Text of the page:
5

This depends on the actual type of clothing and mostly on the wind speed. The wind evaporates moisture from the body. Since evaporation is a cooling process and absorbs latent heat away from the body, the person feels colder. Skin always has moisture on it. Just like a tree transpires, the human body is constantly having water evaporated from it. Wind ...


5

Mittens are normally warmer than gloves. On The most expeditions (high mountains or very cold temperature) the most people wear thick down/synthetic mittens, because they're warmer than gloves. The blood flow in one finger is not that much and so it helps if all fingers are on one big mitten. And it's also not possible and practical in use to produce very ...


5

Buy an Overbag. Use the Overbag when it's too warm for your down bag Use the down bag at and around -15C Use the Overbag and Down Bag together when it's colder than -15C AND if you want to get real fancy get a Vapour Barrier Liner and use all three together for expeditions and temps below -30C. You now have all your bases covered! This is much more ...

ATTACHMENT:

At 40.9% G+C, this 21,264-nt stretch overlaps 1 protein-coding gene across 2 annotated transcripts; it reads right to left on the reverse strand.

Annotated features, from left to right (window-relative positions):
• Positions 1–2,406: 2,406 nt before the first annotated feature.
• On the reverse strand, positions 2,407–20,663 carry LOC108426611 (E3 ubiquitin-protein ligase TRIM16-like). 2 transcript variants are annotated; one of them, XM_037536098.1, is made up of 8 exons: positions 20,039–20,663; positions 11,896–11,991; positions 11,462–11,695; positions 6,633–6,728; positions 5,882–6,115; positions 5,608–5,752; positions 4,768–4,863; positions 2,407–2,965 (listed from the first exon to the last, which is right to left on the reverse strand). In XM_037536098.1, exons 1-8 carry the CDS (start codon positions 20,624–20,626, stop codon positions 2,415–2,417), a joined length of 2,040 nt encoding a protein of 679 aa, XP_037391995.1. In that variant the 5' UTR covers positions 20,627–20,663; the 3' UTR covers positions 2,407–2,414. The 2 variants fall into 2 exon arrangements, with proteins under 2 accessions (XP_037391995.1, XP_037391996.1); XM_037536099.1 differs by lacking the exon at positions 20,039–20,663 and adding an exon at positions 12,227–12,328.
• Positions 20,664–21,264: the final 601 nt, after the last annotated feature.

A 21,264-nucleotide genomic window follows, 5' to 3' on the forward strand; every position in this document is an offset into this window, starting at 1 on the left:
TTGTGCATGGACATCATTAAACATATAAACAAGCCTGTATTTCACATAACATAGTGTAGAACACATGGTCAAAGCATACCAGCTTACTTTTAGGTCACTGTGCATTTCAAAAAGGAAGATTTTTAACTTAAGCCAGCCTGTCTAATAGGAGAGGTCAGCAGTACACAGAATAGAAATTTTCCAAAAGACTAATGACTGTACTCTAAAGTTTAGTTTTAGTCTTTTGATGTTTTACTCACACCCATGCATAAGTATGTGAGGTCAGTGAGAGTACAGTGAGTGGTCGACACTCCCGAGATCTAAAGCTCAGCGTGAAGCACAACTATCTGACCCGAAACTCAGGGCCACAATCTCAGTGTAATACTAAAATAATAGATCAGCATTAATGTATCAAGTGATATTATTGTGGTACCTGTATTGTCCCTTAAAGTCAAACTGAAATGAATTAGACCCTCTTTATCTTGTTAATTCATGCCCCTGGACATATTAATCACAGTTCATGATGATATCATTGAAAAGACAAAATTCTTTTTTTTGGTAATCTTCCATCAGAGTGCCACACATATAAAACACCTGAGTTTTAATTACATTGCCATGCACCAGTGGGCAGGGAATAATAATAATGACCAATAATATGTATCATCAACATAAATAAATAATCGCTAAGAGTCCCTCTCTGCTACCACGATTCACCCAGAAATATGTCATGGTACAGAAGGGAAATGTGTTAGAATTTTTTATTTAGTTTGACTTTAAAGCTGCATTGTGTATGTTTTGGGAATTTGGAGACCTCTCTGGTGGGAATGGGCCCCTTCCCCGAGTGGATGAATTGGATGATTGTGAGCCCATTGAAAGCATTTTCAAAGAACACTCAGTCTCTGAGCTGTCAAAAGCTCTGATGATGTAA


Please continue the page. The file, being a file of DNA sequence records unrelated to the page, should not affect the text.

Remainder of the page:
5

How much water you need depends on how big you are, how fit you are, where you are and what you're doing. For example, on Mount Everest, the average person needs to drink 4-5L of water each day just so that their body can function properly. You lose water through your breath, perspiration, urine and bowel movements. If you're a big guy that's out of shape, ...


5

Could the use of anti-perspirant give benefit in extreme cold climate where sweating can be a significant problem. TL;DR answer: Unlikely. The issue is the sheer amount of water your body will secrete during physical exercise. It would be impossible for anti persperant to prevent this amount of moisture. To clarify Anti-perspirants work by: ...